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Conspiracy, romance and torture plays out in the shadow of the West Bank barrier in Hany Abu-Assad’s Oscar-nominated Palestinian drama, Omar
There are many prominent walls in Hany Abu-Assad’s Oscar-nominated Palestinian drama, Omar. Some are metaphorical: personal ones thrown up by characters to disguise their motives, or cultural ones prescribing the route of young love. Some are very real: they have sweet nothings whispered over them or play setting to conspiratorial meetings. Walls are deftly scaled during thrilling chases, others are there to imprison. Of course, looming above all of these is the eight metre tall graffitied, concrete blockade that is the Israeli West Bank barrier. It is here that we first meet the eponymous Omar, played by the brooding and charismatic Adam Bakri, as he scales it to meet with fellow resistance fighters.
The way Omar moves through his surroundings is like the flexing of a well-used muscle. He shimmies over the barrier and slides down the other side, avoiding military gunfire, high-tailing it to the home of friend and leader, Tarek (Iyad Hoorani). From the danger of politics and bullets to a gentle tranquility; Omar, Tarek, and the third amigo, Amjad (Samer Bisharat) lounge around in a small living room. They laugh and joke as Tarek’s captivating younger sister, Nadia (Leem Lubany) serves them all with tea – exchanges glances, and what is presumably a love letter, with Omar. No sooner have they gulped their chai than the three young men are out in the countryside, practicing their aim with a rifle. The dichotomy of Omar’s life – the martial with the domestic – are perfectly handled by Abu-Assad. A match-cut from a burning getaway car to the traditional bread-oven that Omar tends during his days proves a perfect illustration.
That car is the one used in the attack that proves the catalyst for the film’s twisting narrative. After a run-in with a barrier patrol, Omar urges that they speed up their planned attack and the trio put quickly their newfound aim to use, and shoot an Israeli soldier. The next day, the forces arrive and pursue them through a maze of narrow streets and back alleys before a gunshot wound stops Omar in his tracks. A black bag over his head becomes a pitch dark room in which he awakes to find himself hanging from the ceiling. The security forces are frustrated when a bloodied face and a flame to the genitals – also, coincidentally, seen in Amat Escalante’s Heli which arrives in UK cinemas recently – don’t convince him to talk. When he is tricked into implying that he has something to which he could, but will not, confess however, he finds himself at the mercy of his captors. They allow his freedom but for the price of delivering them Tarek.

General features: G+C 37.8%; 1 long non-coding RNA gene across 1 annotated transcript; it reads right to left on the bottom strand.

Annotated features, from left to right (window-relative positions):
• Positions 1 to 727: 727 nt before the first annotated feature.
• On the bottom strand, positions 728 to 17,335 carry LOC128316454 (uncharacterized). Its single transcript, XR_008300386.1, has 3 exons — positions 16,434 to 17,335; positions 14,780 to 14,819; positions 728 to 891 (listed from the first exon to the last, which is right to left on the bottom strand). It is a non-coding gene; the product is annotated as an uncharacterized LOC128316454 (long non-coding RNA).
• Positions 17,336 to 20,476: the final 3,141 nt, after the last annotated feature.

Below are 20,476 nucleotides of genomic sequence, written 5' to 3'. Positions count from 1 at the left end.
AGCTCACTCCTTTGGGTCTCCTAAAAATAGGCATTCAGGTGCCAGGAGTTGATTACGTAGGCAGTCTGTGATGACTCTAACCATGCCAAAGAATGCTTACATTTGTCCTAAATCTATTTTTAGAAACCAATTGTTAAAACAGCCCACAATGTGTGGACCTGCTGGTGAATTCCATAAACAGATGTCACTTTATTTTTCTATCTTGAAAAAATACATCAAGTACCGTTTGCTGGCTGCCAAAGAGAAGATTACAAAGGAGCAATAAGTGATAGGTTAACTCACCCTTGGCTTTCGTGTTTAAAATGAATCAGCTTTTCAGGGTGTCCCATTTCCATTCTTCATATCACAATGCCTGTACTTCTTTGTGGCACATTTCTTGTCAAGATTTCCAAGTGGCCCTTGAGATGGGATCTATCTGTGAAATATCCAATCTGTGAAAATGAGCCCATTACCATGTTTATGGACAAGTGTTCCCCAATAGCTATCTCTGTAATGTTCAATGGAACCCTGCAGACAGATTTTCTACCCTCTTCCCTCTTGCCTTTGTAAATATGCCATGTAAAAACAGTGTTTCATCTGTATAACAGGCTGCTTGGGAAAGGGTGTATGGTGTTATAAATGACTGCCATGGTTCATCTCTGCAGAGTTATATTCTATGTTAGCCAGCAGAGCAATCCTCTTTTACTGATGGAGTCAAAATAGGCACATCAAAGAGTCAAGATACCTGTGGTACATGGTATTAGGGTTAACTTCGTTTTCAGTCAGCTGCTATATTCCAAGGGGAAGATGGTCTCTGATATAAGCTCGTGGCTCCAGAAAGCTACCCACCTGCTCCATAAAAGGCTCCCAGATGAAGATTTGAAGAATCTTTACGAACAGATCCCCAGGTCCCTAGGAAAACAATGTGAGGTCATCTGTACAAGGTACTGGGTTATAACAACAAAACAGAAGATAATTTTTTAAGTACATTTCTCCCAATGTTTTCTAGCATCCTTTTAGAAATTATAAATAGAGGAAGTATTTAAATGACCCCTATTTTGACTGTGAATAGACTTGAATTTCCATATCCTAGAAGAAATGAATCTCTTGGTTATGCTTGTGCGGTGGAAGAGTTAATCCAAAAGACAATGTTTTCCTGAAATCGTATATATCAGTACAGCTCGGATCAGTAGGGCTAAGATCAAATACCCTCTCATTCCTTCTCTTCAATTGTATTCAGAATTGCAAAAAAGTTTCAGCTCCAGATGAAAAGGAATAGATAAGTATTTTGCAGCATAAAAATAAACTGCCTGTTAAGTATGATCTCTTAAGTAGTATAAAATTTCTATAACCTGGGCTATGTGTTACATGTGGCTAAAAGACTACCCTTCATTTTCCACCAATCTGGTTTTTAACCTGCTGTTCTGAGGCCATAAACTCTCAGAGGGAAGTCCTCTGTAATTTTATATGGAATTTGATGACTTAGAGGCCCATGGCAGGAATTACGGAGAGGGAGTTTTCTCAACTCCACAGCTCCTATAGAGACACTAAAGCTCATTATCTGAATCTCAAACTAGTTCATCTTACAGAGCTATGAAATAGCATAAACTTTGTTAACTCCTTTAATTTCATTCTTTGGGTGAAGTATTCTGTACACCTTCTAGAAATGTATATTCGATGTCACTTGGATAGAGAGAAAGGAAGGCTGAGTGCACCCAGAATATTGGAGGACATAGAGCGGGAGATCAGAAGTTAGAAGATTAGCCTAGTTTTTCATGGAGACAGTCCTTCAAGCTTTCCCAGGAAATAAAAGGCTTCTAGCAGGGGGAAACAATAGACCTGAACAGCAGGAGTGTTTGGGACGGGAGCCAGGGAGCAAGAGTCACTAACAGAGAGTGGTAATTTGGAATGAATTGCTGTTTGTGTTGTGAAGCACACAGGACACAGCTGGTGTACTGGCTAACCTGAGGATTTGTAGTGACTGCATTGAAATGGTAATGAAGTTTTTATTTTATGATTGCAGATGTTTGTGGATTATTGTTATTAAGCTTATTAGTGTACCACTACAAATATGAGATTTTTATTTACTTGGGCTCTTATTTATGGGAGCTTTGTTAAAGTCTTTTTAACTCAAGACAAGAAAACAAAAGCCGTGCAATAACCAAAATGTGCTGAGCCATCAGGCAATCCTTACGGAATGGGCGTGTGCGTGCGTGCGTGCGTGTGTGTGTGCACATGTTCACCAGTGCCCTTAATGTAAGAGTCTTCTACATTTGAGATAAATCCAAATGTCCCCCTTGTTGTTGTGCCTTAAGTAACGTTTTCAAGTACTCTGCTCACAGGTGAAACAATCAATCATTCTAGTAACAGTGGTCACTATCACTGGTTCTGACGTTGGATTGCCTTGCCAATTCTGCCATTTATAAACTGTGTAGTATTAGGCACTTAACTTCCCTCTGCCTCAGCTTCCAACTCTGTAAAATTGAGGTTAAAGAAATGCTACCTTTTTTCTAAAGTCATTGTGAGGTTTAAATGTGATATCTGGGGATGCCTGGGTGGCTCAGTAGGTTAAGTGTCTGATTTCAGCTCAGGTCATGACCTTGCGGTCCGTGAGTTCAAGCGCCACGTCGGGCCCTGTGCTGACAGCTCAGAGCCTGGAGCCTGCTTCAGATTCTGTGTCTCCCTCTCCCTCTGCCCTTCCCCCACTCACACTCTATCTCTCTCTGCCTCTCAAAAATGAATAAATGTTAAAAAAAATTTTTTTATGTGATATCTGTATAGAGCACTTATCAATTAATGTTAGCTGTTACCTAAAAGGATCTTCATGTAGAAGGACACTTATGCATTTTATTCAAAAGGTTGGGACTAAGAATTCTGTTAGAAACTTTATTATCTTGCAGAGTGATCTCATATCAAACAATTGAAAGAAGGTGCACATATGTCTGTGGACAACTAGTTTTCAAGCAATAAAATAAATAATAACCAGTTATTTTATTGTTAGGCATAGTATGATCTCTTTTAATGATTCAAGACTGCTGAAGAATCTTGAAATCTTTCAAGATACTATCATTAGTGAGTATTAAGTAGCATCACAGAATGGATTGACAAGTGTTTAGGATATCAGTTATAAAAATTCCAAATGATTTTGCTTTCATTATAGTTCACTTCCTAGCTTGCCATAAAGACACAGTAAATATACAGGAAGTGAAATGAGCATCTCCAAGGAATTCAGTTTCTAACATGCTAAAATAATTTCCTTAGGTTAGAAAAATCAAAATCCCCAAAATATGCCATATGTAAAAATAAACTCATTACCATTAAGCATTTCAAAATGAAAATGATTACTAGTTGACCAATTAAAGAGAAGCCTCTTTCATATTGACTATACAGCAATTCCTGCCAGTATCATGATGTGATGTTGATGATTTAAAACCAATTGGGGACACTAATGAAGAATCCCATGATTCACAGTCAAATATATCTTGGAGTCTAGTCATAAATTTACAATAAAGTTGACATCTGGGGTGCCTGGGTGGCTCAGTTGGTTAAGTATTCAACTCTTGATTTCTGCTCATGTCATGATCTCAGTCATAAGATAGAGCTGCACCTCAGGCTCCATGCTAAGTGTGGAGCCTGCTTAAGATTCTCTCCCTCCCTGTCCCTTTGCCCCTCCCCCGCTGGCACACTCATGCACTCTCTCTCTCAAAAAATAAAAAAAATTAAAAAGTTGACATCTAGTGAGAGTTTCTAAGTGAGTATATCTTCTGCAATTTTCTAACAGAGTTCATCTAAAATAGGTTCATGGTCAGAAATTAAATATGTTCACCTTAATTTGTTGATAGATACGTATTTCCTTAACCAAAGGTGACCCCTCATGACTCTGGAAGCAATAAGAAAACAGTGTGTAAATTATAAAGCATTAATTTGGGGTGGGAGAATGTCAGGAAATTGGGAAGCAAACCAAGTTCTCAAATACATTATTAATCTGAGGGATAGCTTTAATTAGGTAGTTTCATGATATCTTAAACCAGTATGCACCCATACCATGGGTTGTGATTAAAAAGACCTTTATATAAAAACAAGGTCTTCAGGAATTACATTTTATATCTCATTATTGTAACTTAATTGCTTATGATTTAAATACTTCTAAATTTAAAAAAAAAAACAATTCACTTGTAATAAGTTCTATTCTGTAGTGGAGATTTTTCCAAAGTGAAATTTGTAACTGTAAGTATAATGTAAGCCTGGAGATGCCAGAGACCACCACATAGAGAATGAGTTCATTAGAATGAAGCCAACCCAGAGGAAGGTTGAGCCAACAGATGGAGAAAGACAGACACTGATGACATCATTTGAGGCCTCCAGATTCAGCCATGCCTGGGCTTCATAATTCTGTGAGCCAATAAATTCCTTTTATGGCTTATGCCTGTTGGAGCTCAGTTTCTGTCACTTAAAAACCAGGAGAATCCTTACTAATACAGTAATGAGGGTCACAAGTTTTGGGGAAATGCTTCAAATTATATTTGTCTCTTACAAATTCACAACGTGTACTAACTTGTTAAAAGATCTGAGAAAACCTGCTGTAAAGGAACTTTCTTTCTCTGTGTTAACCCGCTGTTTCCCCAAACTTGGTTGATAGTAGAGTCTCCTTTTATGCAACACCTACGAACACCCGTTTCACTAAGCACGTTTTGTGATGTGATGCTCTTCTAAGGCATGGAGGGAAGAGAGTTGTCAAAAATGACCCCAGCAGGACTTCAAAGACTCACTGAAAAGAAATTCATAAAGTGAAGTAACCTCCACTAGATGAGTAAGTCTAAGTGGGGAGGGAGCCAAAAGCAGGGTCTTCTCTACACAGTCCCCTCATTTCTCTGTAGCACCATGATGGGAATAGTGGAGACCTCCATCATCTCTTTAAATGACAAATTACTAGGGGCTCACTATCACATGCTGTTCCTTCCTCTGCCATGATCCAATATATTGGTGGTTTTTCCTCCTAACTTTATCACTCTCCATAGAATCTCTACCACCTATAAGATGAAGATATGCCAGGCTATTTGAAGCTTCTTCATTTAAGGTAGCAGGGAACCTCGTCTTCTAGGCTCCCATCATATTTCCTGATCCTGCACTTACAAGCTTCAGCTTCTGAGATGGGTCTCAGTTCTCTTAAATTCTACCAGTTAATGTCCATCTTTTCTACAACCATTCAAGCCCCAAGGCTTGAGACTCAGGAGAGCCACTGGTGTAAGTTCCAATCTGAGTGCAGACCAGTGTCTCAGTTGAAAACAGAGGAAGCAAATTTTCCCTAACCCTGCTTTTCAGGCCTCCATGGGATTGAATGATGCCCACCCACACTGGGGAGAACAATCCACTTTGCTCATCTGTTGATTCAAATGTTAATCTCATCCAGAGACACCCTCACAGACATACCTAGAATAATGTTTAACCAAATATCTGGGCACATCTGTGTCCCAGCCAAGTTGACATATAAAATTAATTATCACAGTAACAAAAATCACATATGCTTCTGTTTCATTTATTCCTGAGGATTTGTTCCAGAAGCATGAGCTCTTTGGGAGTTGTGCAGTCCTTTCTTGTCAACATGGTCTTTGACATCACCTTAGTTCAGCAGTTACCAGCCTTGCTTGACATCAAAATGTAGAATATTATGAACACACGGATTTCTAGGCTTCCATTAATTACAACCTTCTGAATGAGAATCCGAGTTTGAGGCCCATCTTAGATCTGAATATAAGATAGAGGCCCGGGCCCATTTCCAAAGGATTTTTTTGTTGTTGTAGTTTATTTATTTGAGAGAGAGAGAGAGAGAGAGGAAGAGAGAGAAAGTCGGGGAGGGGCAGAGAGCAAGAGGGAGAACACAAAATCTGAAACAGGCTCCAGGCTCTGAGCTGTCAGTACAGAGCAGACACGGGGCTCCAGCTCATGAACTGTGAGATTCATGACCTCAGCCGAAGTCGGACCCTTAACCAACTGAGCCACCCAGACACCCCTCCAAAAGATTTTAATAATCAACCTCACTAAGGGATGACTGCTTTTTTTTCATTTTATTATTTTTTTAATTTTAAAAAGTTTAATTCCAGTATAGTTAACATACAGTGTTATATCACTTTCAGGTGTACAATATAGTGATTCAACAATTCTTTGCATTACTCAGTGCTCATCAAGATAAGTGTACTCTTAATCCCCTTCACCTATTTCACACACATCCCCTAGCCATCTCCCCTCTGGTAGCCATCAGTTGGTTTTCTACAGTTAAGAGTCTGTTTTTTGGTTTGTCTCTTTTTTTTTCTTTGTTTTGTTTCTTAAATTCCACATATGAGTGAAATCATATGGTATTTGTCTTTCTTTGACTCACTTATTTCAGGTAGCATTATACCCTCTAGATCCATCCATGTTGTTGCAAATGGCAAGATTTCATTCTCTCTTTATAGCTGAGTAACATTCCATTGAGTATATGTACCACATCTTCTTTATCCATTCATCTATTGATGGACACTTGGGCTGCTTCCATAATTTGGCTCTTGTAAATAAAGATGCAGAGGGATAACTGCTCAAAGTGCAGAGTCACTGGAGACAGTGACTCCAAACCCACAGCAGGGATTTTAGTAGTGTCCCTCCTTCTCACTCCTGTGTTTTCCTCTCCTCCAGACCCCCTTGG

Where the differing aspects of Omar’s life had been relatively mutually exclusive to this point, that ceases upon his release. Tension was inherent from the opening scene – furtive glances and paranoia are etched upon all of the characters’ faces – but it is ratcheted from this point onwards. Waleed Zuaiter’s Agent Rami turns the screw on the young would be crusader instilling further distrust in him; manipulating his love for Nadia and his devotion to Tarek. Nobody’s agenda is evident anymore and as Nadia begins to question Omar’s own loyalty – with rumours spreading of his collusion with the enemy – anxieties grow.
Where the sheltered walkways and narrow paths had seemed like home to our protagonist, they begin to close in on him as suspicions rise. The love story appeared to be playing out so idyllically begins to sour with mistrust whilst Omar’s position with the authorities and resistance becomes untenable. Bakri does a fantastic job of reigning in his character as the plot contorts in ever more melodramatic ways and the realities of survival in this game of cat and mouse emerge as ever more lethal. That Abu-Assad manages to imbue this scaled-down story with far reaching themes of national identity amidst perpetual bombardment and oppressive coercion is impressive. That he also manages to keep you guessing until the very last frame of this labyrinthine drama is even more so. There are rough edges, but Omar is arguably all the more compelling, heart-wrenching, and romantic because of them.